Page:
(L.) App. M. 2, p. 124, 38.-A man clearer-sighted for
business than Lynceus or Argus, and eyes 1947. Homo antiqua virtute ac fide. (L.) Ter. Ad. 3, 3, 8.—A
man of the old-fashioned virtue and integrity. 1948. Homo homini aut deus aut lupus. (L.) Erasm. Man
is to man either a god or a wolf. Cf. Homo solus aut deus aut dæmon.–Man in solitude is either a god or a devil. (2.) Homo homini lupus.—Man is to man a
wolf. Motto of Viscount Wolseley. 1949. Homo in medio luto est. Nomen nescit. (L.) Plaut. Ps.
4, 2, 27.—The man is sticking in the mud. He doesn't
even know his own name. 1950. Homo Latinissimus. (L.) Hier. Ep. 50, 2.-A most perfect
1951. Homo multarum literarum. (L.)- A man of many letters.
Literary, erudite. 1952. Homo nullius coloris. (L.) See Plaut. Ps. 4, 7, 99.—A
man of no colour. Neither flesh nor fowl. Belonging
to no party. 1953. Homo plantat, Homo irrigat, sed Deus dat incrementum.
Man plants and waters, but God gives the increase.
Merchant Taylors' School.
Quasi lumen de suo lumine accendat, facit,
light and shines also for himself. 1955. Homo trium literarum. (L.) Plaut. Aul. 2, 4, 46. — A
man of three letters, i.e., Fur, a thief. 1956. Homo unius libri. (L.)?-A man of one book, taking his
ideas from one work or author only. 1957. Homunculi quanti sunt, cum recogito. (L.) Plaut. Capt.
Prol. 51.– What poor creatures we are, when I think
on't! 1958. Honesta mors turpi vita potior. (L.) Tac. Agr. 33.-An
honourable death is preferable to an ignominious life. 1959. Honesta quædam scelera successus facit. (L.) Sen. Hipp.
598.-Success sometimes makes heinous actions honourable.
Treason does never prosper: what's the reason?
That, if it prospers, none dare call it treason. 1960. Honesta quam splendida. (L.)-Honour rather than show.
Motto of Viscount Barrington. 1961. Honestum non est semper quod licet. (L.) Law Max.
What is lawful is not always honourable. 1962. Honestus rumor alterum est patrimonium. (L.) Pub.
Syr. 217, Rib.—A good name is a second patrimony. 1963. Honi soit qui mal y pense. (Fr.)-Evil be to him who
evil thinks, sc. of the expedition to France then contemplated by the King (Edward III.). Motto of the
Crown of England, and also of the Order of the Garter. 1964. Honneur et patrie. (Fr.)— Honour and country. Motto
of the Order of the Legion of Honour.
1965. Honora medicum propter necessitatem: etenim illum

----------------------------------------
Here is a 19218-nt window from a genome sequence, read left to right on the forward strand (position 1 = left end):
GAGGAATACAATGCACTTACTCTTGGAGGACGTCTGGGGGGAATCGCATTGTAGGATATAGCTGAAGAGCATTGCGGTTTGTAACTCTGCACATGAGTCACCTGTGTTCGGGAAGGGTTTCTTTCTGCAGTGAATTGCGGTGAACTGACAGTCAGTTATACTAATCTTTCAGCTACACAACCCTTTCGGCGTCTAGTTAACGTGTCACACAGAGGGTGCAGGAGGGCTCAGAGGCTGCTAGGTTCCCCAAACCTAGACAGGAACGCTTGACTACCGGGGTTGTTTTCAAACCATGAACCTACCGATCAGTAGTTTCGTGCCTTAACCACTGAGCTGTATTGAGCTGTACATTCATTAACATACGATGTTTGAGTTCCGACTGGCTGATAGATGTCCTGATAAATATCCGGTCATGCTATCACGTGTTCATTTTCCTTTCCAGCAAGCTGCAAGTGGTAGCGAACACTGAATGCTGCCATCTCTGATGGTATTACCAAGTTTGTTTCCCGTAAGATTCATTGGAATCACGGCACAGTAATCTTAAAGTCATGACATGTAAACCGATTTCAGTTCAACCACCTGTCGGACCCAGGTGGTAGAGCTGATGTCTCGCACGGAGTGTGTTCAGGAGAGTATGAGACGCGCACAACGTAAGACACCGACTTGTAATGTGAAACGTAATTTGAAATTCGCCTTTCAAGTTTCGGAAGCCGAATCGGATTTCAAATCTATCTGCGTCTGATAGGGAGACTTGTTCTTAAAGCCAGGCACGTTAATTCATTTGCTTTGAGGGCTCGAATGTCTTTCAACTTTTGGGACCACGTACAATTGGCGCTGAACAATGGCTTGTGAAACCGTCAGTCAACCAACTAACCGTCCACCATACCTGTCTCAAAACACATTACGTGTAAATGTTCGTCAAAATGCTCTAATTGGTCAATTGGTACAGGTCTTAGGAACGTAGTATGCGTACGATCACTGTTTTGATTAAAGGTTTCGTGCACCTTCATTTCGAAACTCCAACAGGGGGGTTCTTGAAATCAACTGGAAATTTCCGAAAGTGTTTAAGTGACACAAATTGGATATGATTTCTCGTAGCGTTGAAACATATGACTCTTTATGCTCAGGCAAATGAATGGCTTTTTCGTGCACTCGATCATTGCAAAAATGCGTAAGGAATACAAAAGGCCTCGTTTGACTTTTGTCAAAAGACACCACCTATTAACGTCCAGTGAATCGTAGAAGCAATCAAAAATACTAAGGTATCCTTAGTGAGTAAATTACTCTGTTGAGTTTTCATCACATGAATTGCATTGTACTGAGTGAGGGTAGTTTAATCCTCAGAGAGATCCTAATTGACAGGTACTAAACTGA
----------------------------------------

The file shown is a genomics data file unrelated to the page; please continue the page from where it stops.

creavit Altissimus. (L.) Ecclus. 38, 1.-Honour a physician with the honour due unto him for the uses which ye may have of him : for the Lord hath created
him. 1966. Honorantes me honorabo. (L.)—Them that honour me, I
will honour. Earl of Huntingdon. 1967. Honor Deo. (L.)-Honour be to God. Motto of Mercers'
Company (2.) Honor fidelitatis præmium.—Honour is the reward of fidelity. Motto of Lord Boston. (3.) Honor sequitur fugientem.—Honour follows him who flies from her. Marquess of Donegal.
(4.) Honor virtutis præmium.—Honour is the reward of virtue.
Motto of Earls Ferrers and Cork. 1968. Honos alit artes, omnesque incenduntur ad studia gloria :
jacentque ea semper, quæ apud quosque improbantur. (L.) Cic. Tusc. 1, 2, 4.-Honours encourage the Arts, for all are incited towards studies by fame ; and their pursuit has always flagged, wherever the nation has held
them beneath their consideration. 1969. Honteux comme un renard qu'une poule aurait pris. (Fr.)
La Font. 1, 18.—A8 sheepish as a fox taken in by a fowl. Any one outwitted by the person he was trying to
take in, would be said to be honteux comme un renard, etc. 1970. Horæ quidem cedunt et dies et menses et anni: nec
præteritum tempus unquam revertitur, nec, quid sequatur, sciri potest. (L.) Cic. Sen. 19, 69.-Hours and days and months and years pass away, and time when once it is gone never returns, nor is it possible to know what may
come after. 1971. Horas non numero nisi serenas. (L.)-I only mark the
shining hours. Common inscription on sun-dials. 1972. Horresco referens. (L.) Virg. A. 2, 204.—1 shudder to
tell it. 1973. Horridus miles esse debet, non cælatus auro argentoque,
sed ferro et animis fretus. Virtus est militis decus. (L.) Liv. 9, 40, 4.--A soldier should be of fierce aspect, not tricked out with gold and silver ornaments
, but relying on his courage and his sword. Manliness is the soldier's virtue.